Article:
House GOP messaging bills test members' patience
House members across the ideological spectrum are getting tired of focusing almost entirely on legislation whose only role is to fire up the base.
Why it matters: Those "messaging bills" constitute much of what the House Republican majority has focused on over the last six months — and there's no sign GOP leaders intend to change course.
- "This is my sixth term, so I've seen messaging bills. It's part of the game. Usually it's earlier — now we're in June," said Rep. Scott Peters (D-Calif.).
Driving the news: The House last week passed several GOP bills that President Biden has already promised to veto, including legislation prohibiting the federal government from banning gas stoves and requiring congressional approval for major new regulations.
- "When we pass things around here that are messaging bills that don’t do anything, is it really a loss that we aren’t passing anything?" Rep. Scott Perry (R-Pa.), the chair of the right-wing Freedom Caucus, told reporters.
What they're saying: Centrists feel similarly.
- "At some point, if all we can do is pass messaging bills through our caucus that have no chance of light of day, of actually becoming law, then there will be some, you know, bipartisan immigration efforts," said Rep. John Duarte (R-Calif.).
- "We should be working more on the House side to build legislation that can actually pass the Senate too," said Rep. Blake Moore (R-Utah), vice chair of the Republican Governance Group.
- "I think most members are frustrated, on both sides," said Rep. Greg Landsman (D-Ohio). "And I know from conversations with the speaker and others ... that there is a desire to start getting some bipartisan wins."
- Rep. Nancy Mace (R-S.C.) told Axios: "I know that for folks on both sides of the aisle, in those 30-35 seats that are swing districts, those lawmakers, myself included, we want to be effective."
Zoom in: In addition to immigration, moderate members who spoke to Axios floated cybersecurity, energy permitting reform, cryptocurrency, China, mental health and opioids as other areas of potential bipartisan dealmaking.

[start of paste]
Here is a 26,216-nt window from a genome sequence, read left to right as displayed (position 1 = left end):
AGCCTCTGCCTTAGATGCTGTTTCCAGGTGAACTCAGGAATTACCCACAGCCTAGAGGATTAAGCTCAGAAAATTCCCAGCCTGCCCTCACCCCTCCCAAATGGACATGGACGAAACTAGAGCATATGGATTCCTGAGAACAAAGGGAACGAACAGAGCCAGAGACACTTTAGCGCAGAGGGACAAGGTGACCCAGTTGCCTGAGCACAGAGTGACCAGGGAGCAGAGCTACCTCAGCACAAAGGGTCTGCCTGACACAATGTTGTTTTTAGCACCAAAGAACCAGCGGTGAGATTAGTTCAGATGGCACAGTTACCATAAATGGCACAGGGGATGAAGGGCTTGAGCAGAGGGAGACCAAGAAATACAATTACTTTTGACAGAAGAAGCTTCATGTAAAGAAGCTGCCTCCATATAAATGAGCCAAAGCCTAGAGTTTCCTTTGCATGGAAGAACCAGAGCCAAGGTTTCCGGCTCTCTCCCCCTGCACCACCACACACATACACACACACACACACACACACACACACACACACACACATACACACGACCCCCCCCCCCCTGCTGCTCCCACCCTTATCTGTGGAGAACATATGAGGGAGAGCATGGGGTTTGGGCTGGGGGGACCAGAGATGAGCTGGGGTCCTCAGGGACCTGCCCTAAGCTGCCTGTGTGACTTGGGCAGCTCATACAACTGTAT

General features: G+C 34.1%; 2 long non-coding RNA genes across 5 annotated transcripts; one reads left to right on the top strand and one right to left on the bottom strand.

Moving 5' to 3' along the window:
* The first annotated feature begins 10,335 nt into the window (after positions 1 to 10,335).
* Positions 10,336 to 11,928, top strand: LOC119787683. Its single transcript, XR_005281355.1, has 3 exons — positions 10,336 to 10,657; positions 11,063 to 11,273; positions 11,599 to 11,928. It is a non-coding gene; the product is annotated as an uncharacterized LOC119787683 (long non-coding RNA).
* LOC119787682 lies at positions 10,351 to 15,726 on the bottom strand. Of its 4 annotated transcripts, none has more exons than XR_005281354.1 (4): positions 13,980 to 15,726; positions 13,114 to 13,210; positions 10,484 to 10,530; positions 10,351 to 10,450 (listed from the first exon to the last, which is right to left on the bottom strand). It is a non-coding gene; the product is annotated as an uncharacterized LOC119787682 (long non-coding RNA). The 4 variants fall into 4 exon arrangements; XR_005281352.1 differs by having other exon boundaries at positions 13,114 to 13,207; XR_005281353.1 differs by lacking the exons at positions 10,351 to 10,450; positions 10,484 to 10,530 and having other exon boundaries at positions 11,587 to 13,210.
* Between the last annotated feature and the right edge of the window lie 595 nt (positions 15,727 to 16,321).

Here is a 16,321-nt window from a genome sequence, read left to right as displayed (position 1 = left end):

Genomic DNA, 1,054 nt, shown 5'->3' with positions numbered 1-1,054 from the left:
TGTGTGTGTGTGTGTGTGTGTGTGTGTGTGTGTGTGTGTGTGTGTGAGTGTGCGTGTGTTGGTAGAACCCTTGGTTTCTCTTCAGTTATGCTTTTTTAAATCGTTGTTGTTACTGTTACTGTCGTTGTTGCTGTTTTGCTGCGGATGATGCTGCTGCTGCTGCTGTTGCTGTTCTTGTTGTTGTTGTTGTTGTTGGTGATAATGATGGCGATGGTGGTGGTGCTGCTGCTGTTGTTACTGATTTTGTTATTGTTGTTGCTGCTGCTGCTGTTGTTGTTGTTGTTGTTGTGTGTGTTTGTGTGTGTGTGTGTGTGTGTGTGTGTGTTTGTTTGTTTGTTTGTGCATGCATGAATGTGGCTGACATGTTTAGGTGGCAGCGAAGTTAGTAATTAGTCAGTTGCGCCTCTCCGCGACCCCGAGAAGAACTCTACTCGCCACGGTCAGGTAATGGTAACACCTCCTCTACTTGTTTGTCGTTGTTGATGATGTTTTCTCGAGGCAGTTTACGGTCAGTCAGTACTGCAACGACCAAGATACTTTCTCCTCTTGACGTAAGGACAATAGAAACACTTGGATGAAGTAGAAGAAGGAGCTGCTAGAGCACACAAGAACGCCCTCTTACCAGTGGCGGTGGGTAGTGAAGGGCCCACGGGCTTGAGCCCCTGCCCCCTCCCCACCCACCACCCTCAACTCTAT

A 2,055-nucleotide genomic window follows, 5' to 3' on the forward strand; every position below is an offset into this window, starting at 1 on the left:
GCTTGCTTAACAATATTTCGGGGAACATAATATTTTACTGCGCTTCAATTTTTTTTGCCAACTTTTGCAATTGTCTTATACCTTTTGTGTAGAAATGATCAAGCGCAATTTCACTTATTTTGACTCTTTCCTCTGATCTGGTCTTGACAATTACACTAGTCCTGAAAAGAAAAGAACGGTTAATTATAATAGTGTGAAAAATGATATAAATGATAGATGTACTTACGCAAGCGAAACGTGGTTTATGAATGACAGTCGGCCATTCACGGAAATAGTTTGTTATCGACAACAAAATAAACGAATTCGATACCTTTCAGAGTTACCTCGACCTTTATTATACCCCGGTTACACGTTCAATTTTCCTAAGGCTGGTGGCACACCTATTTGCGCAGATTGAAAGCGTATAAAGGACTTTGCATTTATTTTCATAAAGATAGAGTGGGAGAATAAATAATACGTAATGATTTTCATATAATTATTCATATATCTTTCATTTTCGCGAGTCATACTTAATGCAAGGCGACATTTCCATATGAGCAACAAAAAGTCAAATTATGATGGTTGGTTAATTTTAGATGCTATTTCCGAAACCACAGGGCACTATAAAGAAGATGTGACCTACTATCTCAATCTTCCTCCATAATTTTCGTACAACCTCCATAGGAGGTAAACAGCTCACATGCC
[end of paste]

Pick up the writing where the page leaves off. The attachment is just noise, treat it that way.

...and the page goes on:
- Rep. Brian Fitzpatrick (R-Pa.), the co-chair of the Problem Solvers Caucus, pointed to his group's proposed fiscal commission as another example.
- "I believe in two-party solutions. That's ... what America wants. That's what I think we should be doing," Fitzpatrick said.
Reality check: With a narrow majority and a right flank already raging against his last bipartisan deal, House Speaker Kevin McCarthy (R-Calif.) has little incentive to work with Democrats on anything of significance.
- Peters said he believes the speaker "personally is interested in bipartisan progress," but "has a group that's larger than his majority who are not so committed to that."
- "Speaker Pelosi, she had some hard times getting stuff to the floor too," he said. "When you have a small majority, there are limits to what you can do."
By the numbers: Just six bills have become law in the 118th Congress as of June 15, according to data from Quorum.
The other side: "There's purpose in passing bills that may not have support in the other chamber or the White House," said Rep. Andy Barr (R-Ky.).
- "One is building momentum for the future, one is putting people on the record. ... Also, [it's helpful] just in terms of the policy development process," Barr said.
- Rep. Marc Molinaro (R-N.Y.) argued it's not an either-or: "It's important ... we continue to not only adopt legislation, but make clear we are speaking on behalf of the people we represent."
The bottom line: It’s not just Republican leaders pursuing messaging legislation. Democrats have spent much of their energy pushing discharge petitions to force votes on their preferred bills.
- That has included a clean debt ceiling increase, two background check bills and an assault weapons ban. This week, they plan to push another petition on a bill to codify abortion access.
- Rep. Derrick Van Orden (R-Wis.) argued that the onus of passing bipartisan legislation rests at least in part “on our Democrat colleagues.”
- "I know they want to do the right thing. I know. But unfortunately a lot of them get caught up in politics," he said. "That’s on both sides."